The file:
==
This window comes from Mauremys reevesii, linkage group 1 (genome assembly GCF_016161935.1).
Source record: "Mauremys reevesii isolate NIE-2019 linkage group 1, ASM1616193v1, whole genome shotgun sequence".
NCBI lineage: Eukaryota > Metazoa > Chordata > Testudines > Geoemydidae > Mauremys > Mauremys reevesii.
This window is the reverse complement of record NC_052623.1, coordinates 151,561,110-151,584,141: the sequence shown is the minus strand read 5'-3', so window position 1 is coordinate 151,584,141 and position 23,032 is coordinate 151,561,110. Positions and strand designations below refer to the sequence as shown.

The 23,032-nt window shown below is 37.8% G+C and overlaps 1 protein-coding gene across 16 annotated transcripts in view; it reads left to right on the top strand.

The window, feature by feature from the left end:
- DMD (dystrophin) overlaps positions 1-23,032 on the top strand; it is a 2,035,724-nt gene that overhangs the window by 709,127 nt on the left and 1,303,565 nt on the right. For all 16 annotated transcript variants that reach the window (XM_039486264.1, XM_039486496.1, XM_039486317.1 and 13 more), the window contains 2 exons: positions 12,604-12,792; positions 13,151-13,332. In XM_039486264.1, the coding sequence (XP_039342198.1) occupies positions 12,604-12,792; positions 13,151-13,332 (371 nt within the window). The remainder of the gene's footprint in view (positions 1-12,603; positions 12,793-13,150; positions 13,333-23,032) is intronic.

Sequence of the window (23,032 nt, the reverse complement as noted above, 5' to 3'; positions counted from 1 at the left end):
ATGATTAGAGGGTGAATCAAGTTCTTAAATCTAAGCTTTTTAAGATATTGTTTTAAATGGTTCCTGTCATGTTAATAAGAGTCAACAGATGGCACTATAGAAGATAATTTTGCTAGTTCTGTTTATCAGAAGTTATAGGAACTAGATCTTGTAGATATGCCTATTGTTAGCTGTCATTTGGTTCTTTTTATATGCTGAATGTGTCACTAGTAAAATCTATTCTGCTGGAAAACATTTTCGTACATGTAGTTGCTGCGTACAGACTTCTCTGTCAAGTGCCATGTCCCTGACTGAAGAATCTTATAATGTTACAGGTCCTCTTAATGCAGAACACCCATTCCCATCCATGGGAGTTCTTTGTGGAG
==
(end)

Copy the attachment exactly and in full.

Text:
This window comes from Mauremys reevesii, linkage group 1 (genome assembly GCF_016161935.1).
Source record: "Mauremys reevesii isolate NIE-2019 linkage group 1, ASM1616193v1, whole genome shotgun sequence".
NCBI lineage: Eukaryota > Metazoa > Chordata > Testudines > Geoemydidae > Mauremys > Mauremys reevesii.
This window is the reverse complement of record NC_052623.1, coordinates 151,561,110-151,584,141: the sequence shown is the minus strand read 5'-3', so window position 1 is coordinate 151,584,141 and position 23,032 is coordinate 151,561,110. Positions and strand designations below refer to the sequence as shown.

The 23,032-nt window shown below is 37.8% G+C and overlaps 1 protein-coding gene across 16 annotated transcripts in view; it reads left to right on the top strand.

The window, feature by feature from the left end:
- DMD (dystrophin) overlaps positions 1-23,032 on the top strand; it is a 2,035,724-nt gene that overhangs the window by 709,127 nt on the left and 1,303,565 nt on the right. For all 16 annotated transcript variants that reach the window (XM_039486264.1, XM_039486496.1, XM_039486317.1 and 13 more), the window contains 2 exons: positions 12,604-12,792; positions 13,151-13,332. In XM_039486264.1, the coding sequence (XP_039342198.1) occupies positions 12,604-12,792; positions 13,151-13,332 (371 nt within the window). The remainder of the gene's footprint in view (positions 1-12,603; positions 12,793-13,150; positions 13,333-23,032) is intronic.

Sequence of the window (23,032 nt, the reverse complement as noted above, 5' to 3'; positions counted from 1 at the left end):
ATGATTAGAGGGTGAATCAAGTTCTTAAATCTAAGCTTTTTAAGATATTGTTTTAAATGGTTCCTGTCATGTTAATAAGAGTCAACAGATGGCACTATAGAAGATAATTTTGCTAGTTCTGTTTATCAGAAGTTATAGGAACTAGATCTTGTAGATATGCCTATTGTTAGCTGTCATTTGGTTCTTTTTATATGCTGAATGTGTCACTAGTAAAATCTATTCTGCTGGAAAACATTTTCGTACATGTAGTTGCTGCGTACAGACTTCTCTGTCAAGTGCCATGTCCCTGACTGAAGAATCTTATAATGTTACAGGTCCTCTTAATGCAGAACACCCATTCCCATCCATGGGAGTTCTTTGTGGAG